Mechanical engineer Christian Stark is bringing back the past with the tools of the future.

Stark, a technology consultant based in Bellingham, Washington, is fully immersed in creating a precise 3D model of the historic Schooner Zodiac, a 160-foot vessel that famously competed in the King’s Cup transatlantic race in 1928. Built in 1924 in Maine for the heirs to the Johnson & Johnson family, the Zodiac was sold during the Great Depression to the San Francisco Bar Pilots, which guides large ships along the rough California coast.

After patrolling the waters around the Golden Gate Bridge for four decades, the vessel was retired in 1972 and has been used for recreational and educational cruises ever since. Stark, a lifelong sailing buff, took one of those cruises with his daughters and was immediately hooked. He started volunteering as a crew member and soon learned that the historical preservationists had a big problem: The original construction drawings for the Zodiac had been destroyed in a fire long ago.

Using Onshape, Stark stepped up and began to recreate those plans. “With my iPad, I can take measurements and edit the 3D model as I crawl around the boat,” he says, referring to the Onshape mobile app. “It’s amazing what you can do. There isn’t any other CAD system that lets you do this.”

Dreaming of Tall Ships 

As a kid, Stark recalls always dreaming about sailing on tall ships. Growing up in Germany, he was fascinated by a famous Navy tall ship called the Gorch Fock. Walking on the Schooner Zodiac summoned up those same feelings.

“If you go on a modern sailboat, they have winches and electric this and electric that… and power this and power that. When you step on the Zodiac, you don’t have any of that stuff,” he notes. “Everything you do on the boat is manpowered. It takes 20 people just to raise the main sail on this boat. Just the canvas weighs about 800 pounds and the boom is like an entire tree. It’s always a pretty exciting thing whenever the main sail goes up.”

Engineer Christian Stark went from Schooner Zodiac passenger to volunteer crew member “in a blink of an eye.”

Coinciding with his offer to create the blueprints, Stark met a passenger who serendipitously happened to be a 3D scanning engineer. While the Zodiac was in dry dock, the men scanned every visible surface on the boat, producing 2,500 coordinate points for every square inch. Stark used software that translated their scanning data into a surface model – and then imported it into Onshape. All of the boat’s “invisible parts,” such as the frames, have been modeled in Onshape.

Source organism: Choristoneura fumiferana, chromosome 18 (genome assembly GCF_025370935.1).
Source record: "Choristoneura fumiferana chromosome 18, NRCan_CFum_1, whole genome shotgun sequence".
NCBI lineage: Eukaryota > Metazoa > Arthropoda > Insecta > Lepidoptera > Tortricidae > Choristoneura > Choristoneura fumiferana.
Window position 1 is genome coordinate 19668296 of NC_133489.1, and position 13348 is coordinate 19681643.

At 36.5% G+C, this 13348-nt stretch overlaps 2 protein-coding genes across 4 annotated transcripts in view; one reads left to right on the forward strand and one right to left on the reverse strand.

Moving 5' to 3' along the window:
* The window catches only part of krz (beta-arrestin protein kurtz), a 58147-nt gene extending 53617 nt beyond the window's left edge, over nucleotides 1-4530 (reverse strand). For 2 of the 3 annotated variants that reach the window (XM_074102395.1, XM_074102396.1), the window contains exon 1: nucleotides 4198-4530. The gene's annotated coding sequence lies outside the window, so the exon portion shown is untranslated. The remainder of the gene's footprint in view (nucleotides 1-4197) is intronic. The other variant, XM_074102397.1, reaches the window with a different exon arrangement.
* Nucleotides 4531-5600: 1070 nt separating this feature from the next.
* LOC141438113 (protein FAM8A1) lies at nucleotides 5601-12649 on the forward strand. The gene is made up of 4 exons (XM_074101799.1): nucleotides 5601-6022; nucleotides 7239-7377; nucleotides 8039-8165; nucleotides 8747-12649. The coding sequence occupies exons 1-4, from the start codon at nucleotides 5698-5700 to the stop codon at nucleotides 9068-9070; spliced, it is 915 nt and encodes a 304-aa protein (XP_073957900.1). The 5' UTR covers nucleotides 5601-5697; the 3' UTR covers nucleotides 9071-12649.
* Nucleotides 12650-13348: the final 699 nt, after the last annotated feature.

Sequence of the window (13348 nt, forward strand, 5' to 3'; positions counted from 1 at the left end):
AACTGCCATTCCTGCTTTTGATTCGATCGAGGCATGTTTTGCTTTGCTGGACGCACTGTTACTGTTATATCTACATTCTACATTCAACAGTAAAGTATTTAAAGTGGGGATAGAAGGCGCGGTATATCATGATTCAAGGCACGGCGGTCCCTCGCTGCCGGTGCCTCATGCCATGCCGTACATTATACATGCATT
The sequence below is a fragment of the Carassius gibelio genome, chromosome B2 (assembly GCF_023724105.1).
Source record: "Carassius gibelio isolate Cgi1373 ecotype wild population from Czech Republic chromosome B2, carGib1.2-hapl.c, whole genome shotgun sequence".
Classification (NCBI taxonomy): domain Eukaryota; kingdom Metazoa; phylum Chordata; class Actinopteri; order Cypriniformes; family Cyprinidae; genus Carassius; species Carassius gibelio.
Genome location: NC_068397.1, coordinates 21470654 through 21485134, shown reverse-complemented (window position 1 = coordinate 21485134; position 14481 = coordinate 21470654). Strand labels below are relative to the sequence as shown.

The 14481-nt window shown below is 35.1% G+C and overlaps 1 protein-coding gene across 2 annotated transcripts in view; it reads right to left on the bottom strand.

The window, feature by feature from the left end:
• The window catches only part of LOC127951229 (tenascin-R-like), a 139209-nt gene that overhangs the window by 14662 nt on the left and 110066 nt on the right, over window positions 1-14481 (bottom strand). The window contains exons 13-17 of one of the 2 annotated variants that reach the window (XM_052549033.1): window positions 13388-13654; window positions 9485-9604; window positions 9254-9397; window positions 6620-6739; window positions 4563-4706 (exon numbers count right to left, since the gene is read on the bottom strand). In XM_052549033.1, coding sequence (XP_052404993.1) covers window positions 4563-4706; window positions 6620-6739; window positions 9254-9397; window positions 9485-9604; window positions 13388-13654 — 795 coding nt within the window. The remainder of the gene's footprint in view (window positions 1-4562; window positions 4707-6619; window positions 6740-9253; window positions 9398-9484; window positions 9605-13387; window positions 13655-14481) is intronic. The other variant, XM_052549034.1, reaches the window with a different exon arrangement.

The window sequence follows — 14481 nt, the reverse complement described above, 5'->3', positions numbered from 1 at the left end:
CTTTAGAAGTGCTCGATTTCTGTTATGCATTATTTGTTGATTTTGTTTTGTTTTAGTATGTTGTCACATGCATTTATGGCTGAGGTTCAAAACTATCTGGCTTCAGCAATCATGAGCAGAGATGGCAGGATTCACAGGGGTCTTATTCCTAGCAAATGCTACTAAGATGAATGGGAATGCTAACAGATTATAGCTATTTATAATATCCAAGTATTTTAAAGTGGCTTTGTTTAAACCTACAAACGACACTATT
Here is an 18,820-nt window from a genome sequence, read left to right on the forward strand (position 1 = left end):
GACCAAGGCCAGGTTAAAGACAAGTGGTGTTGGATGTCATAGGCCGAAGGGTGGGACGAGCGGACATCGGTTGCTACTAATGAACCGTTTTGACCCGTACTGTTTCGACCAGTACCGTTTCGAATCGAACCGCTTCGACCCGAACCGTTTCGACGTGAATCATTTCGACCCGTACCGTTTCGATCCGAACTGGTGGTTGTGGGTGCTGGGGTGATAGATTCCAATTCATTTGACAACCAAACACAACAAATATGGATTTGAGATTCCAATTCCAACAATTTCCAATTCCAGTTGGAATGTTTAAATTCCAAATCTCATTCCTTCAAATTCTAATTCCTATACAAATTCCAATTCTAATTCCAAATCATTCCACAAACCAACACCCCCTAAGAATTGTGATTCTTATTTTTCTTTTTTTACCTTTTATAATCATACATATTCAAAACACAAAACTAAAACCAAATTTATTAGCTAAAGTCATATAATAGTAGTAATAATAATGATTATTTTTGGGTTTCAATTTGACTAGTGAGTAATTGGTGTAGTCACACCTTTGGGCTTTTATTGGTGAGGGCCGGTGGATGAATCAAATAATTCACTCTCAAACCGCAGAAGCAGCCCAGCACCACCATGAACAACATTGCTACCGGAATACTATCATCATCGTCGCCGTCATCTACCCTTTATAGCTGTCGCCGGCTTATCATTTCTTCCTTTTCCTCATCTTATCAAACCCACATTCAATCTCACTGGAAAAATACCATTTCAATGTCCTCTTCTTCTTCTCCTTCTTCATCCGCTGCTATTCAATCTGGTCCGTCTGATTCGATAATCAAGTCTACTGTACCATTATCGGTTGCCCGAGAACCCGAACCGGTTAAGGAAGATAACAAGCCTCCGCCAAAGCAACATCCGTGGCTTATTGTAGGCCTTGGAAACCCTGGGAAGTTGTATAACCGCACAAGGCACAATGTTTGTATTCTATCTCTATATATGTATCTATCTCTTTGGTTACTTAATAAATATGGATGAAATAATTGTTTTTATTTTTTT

The historic Schooner Zodiac now serves as a private charter vessel to fund its maintenance and educational mission. High school students are taught how to navigate with charts and compass.

“Onshape is Easy to Learn" 

The Schooner Zodiac needs precise line drawings in order to upgrade its current Coast Guard certification for carrying passengers. When new top sails are added to the vessel – for additional speed and the ability to travel in light winds – the Coast Guard will need the plans to conduct a stability analysis.

Stark credits Onshape’s online training videos for enabling him to catch up to speed so quickly.

“The video library is just huge,” he says. “You can pick up Onshape without doing anything except watching the videos and then just start doing it. I even got my 17-year-old daughter excited about it. She’s designing jewelry, not boats.”

“I think Onshape is going to massively broaden the CAD market,” he adds. “A lot more people will have the ability to CAD now.”

In the belly of the boat, Onshape’s full mobile functionality is invaluable. Stark is using his iPad to edit 3D CAD models on location.

“My first thought was, ‘Wow, this runs in a browser. This is incredible. I don’t have to have super-beefy hardware to be able to run CAD. I have a fairly beefed-up machine just for my other software and even then, it’s just chugging along,” Stark says. “Not having to worry about installing software is huge!”

Wanted: Student Collaborators 

So far, Stark’s CADding progress has been limited by his time constraints (i.e. full-time job.) He’s been working mostly alone, but is hoping to recruit a local engineering school to tackle the rest of the job with him.

“I’d love to get a class out on the boat, take them sailing and then get them involved in further detailing the model that I have. Right now I have the frame, but as you might imagine, there are a gazillion other things we need to detail,” he says. “There’s the propulsion system, the electrical system, heating, plumbing, etc. – all of them ultimately need to find their way into this model. I can do a bunch of it, but I just can’t do it all.”

As for building his own tall ship, that will have to wait, too.

“I’ve actually been toying with this idea for a while. I wouldn’t build it at full scale (160 feet), but I’d like to build a 70-foot one. I would start today, but it’s a question of having a couple of million dollars laying around,” Stark says. “Unfortunately, building a boat like this is not cheap.”

(You can follow Christian Stark’s progress on the Schooner Zodiac at his Scanning/Designing/Printing blog.)